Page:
“The Space is special. It’s intimate, it’s friendly, it can be cosy and I should think, if you were watching the right thing, you could be terrified out of your wits.”
High praise for the tiny Isle Of Dogs theatre from the legendary Sir Ian McKellen, who has been involved with the building on Westferry Road for its entire 20-year history, although he doesn’t visit as often as he would like.
Sitting on the sofa in his Limehouse home in front of a windowsill covered in movie and theatre memorabilia, including Gandalf figurines, it’s easy to see why Sir Ian struggles to carve out the time.
As he lit a cigarette, the 77-year-old two-time Oscar nominee recalled the time when he was approached by Robert Richardson, credited with creating The Space, and asked to become its principal patron.
“Twenty years ago, Docklands didn’t look anything like it does now,” Sir Ian said, “and it would have been easy to identify where I live. He just came and knocked on the front door.
“When he spoke to me, he put it in personal terms because his young wife was in a motor accident and she sadly died.
“I think just in grieving and walking up and down the Isle Of Dogs he saw this building, lying derelict and primed for demolition.”
What Robert saw was the old St Paul’s church that is thought to have served the dock workers before it went out of use in 1972 following the closure of the London Docks.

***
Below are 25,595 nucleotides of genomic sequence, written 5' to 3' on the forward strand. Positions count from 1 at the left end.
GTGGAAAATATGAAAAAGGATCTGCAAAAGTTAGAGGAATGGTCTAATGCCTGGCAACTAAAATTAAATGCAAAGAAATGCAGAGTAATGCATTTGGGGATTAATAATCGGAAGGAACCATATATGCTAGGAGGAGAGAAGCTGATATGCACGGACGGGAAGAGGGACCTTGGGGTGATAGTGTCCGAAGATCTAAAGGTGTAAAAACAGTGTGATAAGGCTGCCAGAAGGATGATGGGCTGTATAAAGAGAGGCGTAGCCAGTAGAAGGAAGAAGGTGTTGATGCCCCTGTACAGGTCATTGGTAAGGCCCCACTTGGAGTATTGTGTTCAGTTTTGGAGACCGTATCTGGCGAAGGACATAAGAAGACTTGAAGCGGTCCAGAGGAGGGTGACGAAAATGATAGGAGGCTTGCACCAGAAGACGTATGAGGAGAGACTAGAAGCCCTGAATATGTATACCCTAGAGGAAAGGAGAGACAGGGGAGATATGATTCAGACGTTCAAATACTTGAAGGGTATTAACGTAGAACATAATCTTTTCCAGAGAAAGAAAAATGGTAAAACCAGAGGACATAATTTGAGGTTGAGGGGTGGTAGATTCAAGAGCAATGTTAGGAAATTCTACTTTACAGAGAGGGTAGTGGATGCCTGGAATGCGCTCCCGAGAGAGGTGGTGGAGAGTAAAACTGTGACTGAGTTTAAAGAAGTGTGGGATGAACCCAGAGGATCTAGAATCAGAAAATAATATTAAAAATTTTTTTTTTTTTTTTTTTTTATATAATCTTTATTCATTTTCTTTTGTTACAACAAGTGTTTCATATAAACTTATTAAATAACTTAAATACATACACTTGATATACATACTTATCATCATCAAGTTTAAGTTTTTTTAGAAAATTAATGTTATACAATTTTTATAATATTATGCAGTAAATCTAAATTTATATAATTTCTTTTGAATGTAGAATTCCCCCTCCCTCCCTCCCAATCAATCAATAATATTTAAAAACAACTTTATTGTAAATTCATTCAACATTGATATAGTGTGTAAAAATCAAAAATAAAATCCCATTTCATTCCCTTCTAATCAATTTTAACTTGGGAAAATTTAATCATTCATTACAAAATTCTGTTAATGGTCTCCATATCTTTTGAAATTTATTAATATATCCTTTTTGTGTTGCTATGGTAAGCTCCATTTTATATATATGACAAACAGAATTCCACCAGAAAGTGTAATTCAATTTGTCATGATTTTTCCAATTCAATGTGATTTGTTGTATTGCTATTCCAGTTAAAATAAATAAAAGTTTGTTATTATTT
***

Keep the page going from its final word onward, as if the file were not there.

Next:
In 1989 the St Paul’s Art Trust was formed, with Robert as its project manager, and the 19th century building was purchased and renovated into an arts centre.
And Robert’s visit to Sir Ian was an attempt to convince the arts community to throw its weight behind his beloved project.
Sir Ian said: “In those days things were being pulled down at a dreadful rate without proper planning permission under the Thatcher government.
“But he managed to persuade people to come round to his idea and he bought the building very cheaply – for a pound or something.
“He was very much a one-man band. It was his idea, his passion.”
Now The Space has become a staple of the Isle Of Dogs, providing local talent with a stage to bring and develop their theatrical abilities.
And it recently held its 20th birthday celebrations, which included performances of the venue’s greatest hits and a speech by Sir Ian himself, who entertained the audience with a short piano recital and a performance, from memory, of a passage from Richard II.
Sir Ian said: “I sometimes feel a bit guilty I don’t spend more time there trying to help. I read the programme and think ‘I would love to go and see that’ but I’m usually working myself at those times. It’s a big disadvantage when you’re a working actor.”
The Lord Of The Rings and X-Men star, who’s currently appearing in No Man’s Land at the West End with his great friend Sir Patrick Stewart, added: “Those who live around there are very, very lucky. There are enough people in this area who, whether they know it or not, need The Space.
“It’s a little bit of the old Docklands that has been rescued. It still looks and feels like what it would have been. Through think and thin, The Space has come through with links to the glory days of the Docks
“But it has also become a symbol of what one man can do.”
Follow The Wharf on Twitter @the_wharf
Keep up to date with all our articles on Facebook